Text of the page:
The biggest problem in Macaron is that this great voting system only exists if you play the game with four or five players. While the game is written to play with less, even including solo rules, I found that you really want a group of at least four to experience what I thought was the highlight of the system, the voting round. You are really losing out on the biggest part of what makes this game unique by playing with fewer players.
The other potential issue I see with this game is that it’s rather fiddly, especially when compared to a traditional trick-taking game. There’s a lot of bits in this game and those are combined with quite a few moving parts. This isn’t a game where you just need a deck of cards and somewhere to keep track of everyone’s core. You need to track score, how many good boxes players create if they bet or not, which suits are Royal and which is the allergen, and then there’s the whole voting with tokens thing. All of this means that macaron may not be the best gateway trick-taking game or even a good next step for traditional card game players. It’s significantly more complicated than you would expect for a “simple card game”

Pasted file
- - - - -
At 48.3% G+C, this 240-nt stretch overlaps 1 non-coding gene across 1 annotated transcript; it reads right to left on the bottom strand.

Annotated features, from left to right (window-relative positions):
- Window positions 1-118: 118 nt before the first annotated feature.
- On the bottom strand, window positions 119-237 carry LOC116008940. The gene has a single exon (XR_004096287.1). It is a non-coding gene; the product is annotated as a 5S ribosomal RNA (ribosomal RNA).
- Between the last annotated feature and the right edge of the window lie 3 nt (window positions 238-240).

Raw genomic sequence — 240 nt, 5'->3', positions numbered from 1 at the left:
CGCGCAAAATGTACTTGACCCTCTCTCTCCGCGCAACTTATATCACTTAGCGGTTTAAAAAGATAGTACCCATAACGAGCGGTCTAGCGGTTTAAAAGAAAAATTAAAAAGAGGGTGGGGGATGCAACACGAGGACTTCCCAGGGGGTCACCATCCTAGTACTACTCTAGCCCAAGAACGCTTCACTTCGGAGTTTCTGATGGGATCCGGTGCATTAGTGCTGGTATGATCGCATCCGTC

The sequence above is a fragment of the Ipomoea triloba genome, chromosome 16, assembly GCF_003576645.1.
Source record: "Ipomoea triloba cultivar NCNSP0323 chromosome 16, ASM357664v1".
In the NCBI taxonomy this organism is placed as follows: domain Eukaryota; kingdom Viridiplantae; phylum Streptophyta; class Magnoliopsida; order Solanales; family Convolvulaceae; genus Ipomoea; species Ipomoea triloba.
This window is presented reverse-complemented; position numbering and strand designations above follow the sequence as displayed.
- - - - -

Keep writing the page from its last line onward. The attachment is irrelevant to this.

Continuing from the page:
Despite the fact that I have a preview copy of the game I was pretty pleased with the design work in Macaron. The highlight is the card design. Besides featuring some rather appealing art there’s a lot of helpful information on the cards including things to make the game colour blind accessible. The numbers are clear, each suit’s artwork and overall colour is unique, there are small unique symbols for each suit and then there is the addition of a letter for each card group which is especially useful for quickly figuring out which cards in your hand are Royal. Okay maybe the chocolate and the almond suits could have been differentiated a bit more, especially when trying to see them across the table, but in total, I was very impressed.